Contemporary disengagement from antiretroviral therapy in Khayelitsha, South Africa: A cohort study.

Retention in care is an essential component of meeting the UNAIDS "90-90-90" HIV treatment targets. In Khayelitsha township (population ~500,000) in Cape Town, South Africa, more than 50,000 patients have received antiretroviral therapy (ART) since the inception of this public-sector program in 2001. Disengagement from care remains an important challenge. We sought to determine the incidence of and risk factors associated with disengagement from care during 2013-2014 and outcomes for those who disengaged.

Reaching global HIV/AIDS goals: What got us here, won't get us there.

In a Perspective, Wafaa El-Sadr and colleagues discuss tailored approaches to treatment and prevention of HIV infection.

HIV prevalence and behavioral and psychosocial factors among transgender women and cisgender men who have sex with men in 8 African countries: A cross-sectional analysis.

Sub-Saharan Africa bears more than two-thirds of the worldwide burden of HIV; however, data among transgender women from the region are sparse. Transgender women across the world face significant vulnerability to HIV. This analysis aimed to assess HIV prevalence as well as psychosocial and behavioral drivers of HIV infection among transgender women compared with cisgender (non-transgender) men who have sex with men (cis-MSM) in 8 sub-Saharan African countries.

Hepatitis E virus (HEV): seroprevalence and HEV RNA detection in subjects attending a sexually transmitted infection clinic in Brussels, Belgium.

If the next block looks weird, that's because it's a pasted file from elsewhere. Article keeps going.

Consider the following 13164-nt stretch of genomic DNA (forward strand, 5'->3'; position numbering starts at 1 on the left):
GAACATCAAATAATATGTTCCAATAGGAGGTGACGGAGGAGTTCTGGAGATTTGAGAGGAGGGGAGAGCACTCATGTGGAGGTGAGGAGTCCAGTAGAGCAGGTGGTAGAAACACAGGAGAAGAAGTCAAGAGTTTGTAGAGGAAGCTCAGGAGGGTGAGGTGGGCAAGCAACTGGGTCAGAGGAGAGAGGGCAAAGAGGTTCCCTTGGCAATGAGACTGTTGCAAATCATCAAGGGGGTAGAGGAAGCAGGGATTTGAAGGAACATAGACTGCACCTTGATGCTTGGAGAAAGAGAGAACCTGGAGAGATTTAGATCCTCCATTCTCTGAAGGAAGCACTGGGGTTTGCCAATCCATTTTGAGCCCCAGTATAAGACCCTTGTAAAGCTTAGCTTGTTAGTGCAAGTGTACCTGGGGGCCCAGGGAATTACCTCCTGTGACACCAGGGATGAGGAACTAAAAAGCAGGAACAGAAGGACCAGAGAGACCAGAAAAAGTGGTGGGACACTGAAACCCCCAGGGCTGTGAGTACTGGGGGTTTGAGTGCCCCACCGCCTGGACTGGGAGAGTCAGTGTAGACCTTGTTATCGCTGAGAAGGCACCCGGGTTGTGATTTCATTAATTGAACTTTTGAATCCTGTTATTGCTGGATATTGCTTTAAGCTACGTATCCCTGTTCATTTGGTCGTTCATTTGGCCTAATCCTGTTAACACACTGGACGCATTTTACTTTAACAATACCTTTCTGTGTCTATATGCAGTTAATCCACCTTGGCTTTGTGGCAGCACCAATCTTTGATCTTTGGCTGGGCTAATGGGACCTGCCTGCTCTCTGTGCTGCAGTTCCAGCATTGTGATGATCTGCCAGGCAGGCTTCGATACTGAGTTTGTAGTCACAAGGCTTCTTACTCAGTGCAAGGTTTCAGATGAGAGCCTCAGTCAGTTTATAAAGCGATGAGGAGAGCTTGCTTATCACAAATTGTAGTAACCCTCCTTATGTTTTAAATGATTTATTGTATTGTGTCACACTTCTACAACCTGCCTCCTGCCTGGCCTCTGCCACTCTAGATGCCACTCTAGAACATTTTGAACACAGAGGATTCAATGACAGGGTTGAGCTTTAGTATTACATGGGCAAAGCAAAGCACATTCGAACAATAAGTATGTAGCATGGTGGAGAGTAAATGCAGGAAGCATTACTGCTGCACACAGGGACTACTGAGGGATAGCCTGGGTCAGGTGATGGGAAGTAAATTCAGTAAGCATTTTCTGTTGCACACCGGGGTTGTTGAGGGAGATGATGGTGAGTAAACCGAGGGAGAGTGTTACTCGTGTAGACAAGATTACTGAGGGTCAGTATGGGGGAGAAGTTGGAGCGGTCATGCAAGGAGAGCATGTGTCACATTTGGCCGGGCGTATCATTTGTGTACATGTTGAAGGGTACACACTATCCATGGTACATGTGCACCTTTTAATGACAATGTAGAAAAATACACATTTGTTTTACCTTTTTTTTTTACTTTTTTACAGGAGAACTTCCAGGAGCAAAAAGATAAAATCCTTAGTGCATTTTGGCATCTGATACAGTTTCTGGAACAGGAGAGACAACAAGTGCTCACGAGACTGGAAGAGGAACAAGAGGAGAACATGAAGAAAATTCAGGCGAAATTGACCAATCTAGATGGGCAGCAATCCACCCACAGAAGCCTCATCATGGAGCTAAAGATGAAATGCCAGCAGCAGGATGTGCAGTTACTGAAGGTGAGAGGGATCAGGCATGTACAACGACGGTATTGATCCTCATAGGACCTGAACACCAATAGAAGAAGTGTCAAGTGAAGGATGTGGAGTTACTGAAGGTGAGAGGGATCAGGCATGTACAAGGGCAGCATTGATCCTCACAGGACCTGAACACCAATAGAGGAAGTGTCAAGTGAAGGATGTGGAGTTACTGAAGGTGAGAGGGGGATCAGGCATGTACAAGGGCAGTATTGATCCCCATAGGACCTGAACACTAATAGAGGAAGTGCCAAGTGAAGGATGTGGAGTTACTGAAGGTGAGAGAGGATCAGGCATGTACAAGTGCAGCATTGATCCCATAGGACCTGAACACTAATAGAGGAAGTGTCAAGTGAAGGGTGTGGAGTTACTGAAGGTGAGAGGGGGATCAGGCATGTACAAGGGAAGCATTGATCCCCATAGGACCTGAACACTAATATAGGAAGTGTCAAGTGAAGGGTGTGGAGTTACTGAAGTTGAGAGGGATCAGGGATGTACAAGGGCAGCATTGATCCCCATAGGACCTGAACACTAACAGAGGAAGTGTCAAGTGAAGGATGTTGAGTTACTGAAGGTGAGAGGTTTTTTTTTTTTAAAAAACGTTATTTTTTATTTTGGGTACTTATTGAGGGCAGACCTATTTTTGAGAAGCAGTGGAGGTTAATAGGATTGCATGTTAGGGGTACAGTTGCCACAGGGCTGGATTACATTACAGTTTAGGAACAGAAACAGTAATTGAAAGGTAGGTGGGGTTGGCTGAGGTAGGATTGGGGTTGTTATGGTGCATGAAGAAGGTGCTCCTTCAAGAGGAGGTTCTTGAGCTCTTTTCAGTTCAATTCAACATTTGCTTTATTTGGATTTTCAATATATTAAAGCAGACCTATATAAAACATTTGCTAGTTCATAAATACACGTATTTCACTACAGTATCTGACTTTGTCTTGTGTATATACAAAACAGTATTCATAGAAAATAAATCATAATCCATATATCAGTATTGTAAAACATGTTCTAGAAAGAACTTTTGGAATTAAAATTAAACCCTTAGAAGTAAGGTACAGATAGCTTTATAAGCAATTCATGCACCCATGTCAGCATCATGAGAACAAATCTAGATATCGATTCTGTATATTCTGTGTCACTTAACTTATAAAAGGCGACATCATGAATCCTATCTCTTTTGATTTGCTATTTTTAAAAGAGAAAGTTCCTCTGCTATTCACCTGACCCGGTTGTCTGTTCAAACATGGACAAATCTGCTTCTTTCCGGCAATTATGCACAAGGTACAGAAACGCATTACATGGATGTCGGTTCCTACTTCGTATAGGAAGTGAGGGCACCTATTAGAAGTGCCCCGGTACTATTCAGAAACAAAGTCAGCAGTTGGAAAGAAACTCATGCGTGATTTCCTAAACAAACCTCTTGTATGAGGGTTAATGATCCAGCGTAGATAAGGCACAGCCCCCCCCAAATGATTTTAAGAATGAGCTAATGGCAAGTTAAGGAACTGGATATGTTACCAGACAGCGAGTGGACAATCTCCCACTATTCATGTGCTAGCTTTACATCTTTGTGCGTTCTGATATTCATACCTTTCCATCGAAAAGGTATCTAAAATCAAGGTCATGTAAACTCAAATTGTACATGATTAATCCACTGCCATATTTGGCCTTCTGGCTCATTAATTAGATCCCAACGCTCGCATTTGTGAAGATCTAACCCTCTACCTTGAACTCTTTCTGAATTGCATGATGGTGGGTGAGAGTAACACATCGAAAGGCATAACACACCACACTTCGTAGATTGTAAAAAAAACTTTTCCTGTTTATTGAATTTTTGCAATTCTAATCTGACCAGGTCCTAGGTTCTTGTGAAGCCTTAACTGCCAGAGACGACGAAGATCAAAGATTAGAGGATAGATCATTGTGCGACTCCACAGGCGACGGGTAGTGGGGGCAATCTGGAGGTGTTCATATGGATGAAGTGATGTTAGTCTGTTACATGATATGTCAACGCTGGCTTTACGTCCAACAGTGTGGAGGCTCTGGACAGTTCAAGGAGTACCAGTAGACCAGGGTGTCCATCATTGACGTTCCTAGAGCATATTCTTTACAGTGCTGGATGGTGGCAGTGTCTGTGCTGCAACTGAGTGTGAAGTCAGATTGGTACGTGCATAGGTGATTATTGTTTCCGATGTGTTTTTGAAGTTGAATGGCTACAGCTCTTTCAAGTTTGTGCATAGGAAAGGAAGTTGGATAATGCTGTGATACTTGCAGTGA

Men who have sex with men (MSM) have an increased incidence of pathogens transmitted by the oro-fecal route. Hepatitis E virus (HEV) is an emerging cause of acute hepatitis and fecal shedding is observed during primary infection. We investigated whether MSM are at increased risk of HEV infection. Subjects who attended a sexually transmitted infection clinic in Brussels and had an HIV test performed between 1 June 2014 and 15 January 2016 were identified. A total of 576 samples were retrospectively screened for both total HEV IgG and HEV RNA. Samples positive for IgG were tested for IgM. MSM proportion was 31·1% (179/576). Overall HEV IgG prevalence was 9·03% (52/576) and was identical in MSM and heterosexual subjects. Among the IgG positive samples, 2/52 (3·84%) samples (both women) were positive for anti-HEV IgM. No sample was positive for HEV RNA. Age over 35 was the only risk factor significantly associated with HEV seropositivity (OR 2·07; 95% CI 1·16-3·67). In conclusion, MSM were not found to have an increased prevalence of HEV as previously reported in other European countries suggesting distinct dynamics of HEV infection in this group across Europe and increased age was associated with a higher risk of seropositivity.